Heavy stuff, and by the way, Anderson was so good, he was the subject of a long-forgotten murder plot by Nixon administration "plumbers" including G. Gordon Liddy. ... Madsen continues:

It is clear that the Bush regime is using the FBI to remove from public scrutiny documents that could prove very embarrassing to Poppy Bush. Linking Bush the Elder to acts of terrorism (for which there is no statute of limitations) and murder will further ensure the demise of the Bush political dynasty. For that reason, Anderson's papers are a prized catch for the Bush Crime Family. The FBI is laughably claiming that Anderson's papers are needed to ferret out leakers in the American Israel Public Affairs Committee (AIPAC)-Pentagon espionage investigation. However, the Larry Franklin-Keith Weismann-Steve Rosen espionage story broke long after Anderson retired from active investigative journalism. However, it is quite possible that Anderson's papers contain information about high-level Israeli intelligence moles in the Reagan administration and that these may have some bearing on a recent Israeli request to trade jailed Israeli spy Jonathan Pollard for imprisoned Palestinian leader Marwan Barghouti. However, such a deal would inflame the already demoralized US intelligence community and Anderson's papers may include evidence about the severe damage that Pollard and his likely compatriots in the Reagan administration did to U.S. national security. If a deal for Pollard's release is in the works, some US intelligence officers want Israeli nuclear scientist Mordecai Vanunu released from house arrest in Israel and be allowed to move to the United States. Vanunu is reportedly well aware of Israel's secret program to illegally obtain nuclear materials with the help of agents of influence in the United States, Western Europe, Soviet Union, and South Africa. Some of these same networks -- run by Israeli-Russian crime syndicates -- continue to exist today and were used by Iran and Pakistan to successfully obtain nuclear materials and components.

That may sound far out, but Madsen isn't the only person out there who believes that "agents of a foreign power" may be, or may recently have been, operating inside the United States government (the feds are prosecuting two of them, and has accepted a guilty plea from a third, Doug Feith's former Pentagon analyst and Office of Special Plans operative Larry Franklin.) Tom Flocco, a rather alarmist blogger who nonetheless claims to have amassed documentary evidence of many of his claims about the Bush and Clinton administrations, claims Feith and Paul Wolfowitz operated as such "agents" of the Israeli government. And if even a fraction of the other things Flocco believes are true, there is a lot the administration might want to hide, on its own behalf and on behalf of former presidents.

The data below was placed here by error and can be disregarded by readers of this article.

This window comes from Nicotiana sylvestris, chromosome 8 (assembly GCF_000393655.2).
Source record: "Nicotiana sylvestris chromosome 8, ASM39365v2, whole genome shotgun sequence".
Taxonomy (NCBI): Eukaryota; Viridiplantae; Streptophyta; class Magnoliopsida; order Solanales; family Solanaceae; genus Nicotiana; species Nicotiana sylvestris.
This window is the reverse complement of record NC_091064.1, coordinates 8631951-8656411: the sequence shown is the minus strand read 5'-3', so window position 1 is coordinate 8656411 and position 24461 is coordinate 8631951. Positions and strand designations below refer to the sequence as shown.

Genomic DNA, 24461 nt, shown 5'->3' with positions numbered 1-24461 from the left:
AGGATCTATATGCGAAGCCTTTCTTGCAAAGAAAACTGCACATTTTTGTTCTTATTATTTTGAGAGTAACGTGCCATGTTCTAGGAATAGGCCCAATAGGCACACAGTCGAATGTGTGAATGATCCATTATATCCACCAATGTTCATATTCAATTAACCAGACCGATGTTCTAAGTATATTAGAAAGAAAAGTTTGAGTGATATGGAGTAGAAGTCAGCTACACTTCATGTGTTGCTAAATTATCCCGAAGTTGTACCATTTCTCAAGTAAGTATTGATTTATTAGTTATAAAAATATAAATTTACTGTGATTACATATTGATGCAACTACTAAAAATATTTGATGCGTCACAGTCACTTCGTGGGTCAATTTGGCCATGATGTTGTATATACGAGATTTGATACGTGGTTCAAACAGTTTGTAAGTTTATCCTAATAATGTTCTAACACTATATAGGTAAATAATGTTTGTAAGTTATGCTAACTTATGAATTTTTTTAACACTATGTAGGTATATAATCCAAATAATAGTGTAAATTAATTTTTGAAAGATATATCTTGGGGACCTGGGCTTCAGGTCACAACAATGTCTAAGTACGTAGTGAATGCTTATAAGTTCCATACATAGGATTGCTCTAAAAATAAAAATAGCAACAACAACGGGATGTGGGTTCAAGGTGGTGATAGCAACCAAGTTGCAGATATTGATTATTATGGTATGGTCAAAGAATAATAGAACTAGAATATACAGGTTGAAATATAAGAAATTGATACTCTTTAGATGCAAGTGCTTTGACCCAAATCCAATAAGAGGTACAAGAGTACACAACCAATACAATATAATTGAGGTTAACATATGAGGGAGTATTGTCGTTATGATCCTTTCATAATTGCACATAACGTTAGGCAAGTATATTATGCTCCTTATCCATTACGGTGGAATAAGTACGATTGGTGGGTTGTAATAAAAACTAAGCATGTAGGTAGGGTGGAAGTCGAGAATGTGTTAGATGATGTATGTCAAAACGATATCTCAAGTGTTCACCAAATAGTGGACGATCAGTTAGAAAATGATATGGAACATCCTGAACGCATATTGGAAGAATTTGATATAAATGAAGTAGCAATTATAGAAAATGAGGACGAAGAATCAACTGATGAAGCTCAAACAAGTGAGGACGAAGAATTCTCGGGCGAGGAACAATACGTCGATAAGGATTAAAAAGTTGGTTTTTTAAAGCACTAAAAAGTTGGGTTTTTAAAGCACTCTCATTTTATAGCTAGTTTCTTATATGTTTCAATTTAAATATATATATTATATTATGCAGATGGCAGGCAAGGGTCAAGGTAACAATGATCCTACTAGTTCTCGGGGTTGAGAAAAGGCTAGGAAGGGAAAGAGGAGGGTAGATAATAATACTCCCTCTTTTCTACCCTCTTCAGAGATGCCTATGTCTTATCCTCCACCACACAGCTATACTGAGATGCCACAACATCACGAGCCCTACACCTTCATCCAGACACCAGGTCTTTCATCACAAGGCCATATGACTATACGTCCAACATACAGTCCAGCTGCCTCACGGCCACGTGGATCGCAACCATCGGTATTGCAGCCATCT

Whatever the FBI is really looking for, it does seem unlikely that it's directed related to the AIPAC case, since so many who knew Anderson agree he wasn't working on it as a journalist. What seems much more likely is that the FBI is searching for some of the same material the Nixon crowd (many of whom are still around as part of the current administration) -- once wanted Anderson assassinated over. It's also likely that few in the media will really dig into this. As usual, we'll learn the truth when somebody -- preferably inside the FBI -- leaks.

Update: via Truthout, the NYT's Scott Shane reports "Recovery of leaked C.I.A. and White House documents that Jack Anderson got back in the 70's has been on the F.B.I.'s wanted list for decades," according to Scott Blanton of the National Security Archive in D.C. And there's this:

F.B.I. agents are investigating several leaks of classified information, including details of domestic eavesdropping by the National Security Agency and the secret overseas jails for terror suspects run by the C.I.A.

Makes for interesting speculation...

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posted by JReid @ 3:59 PM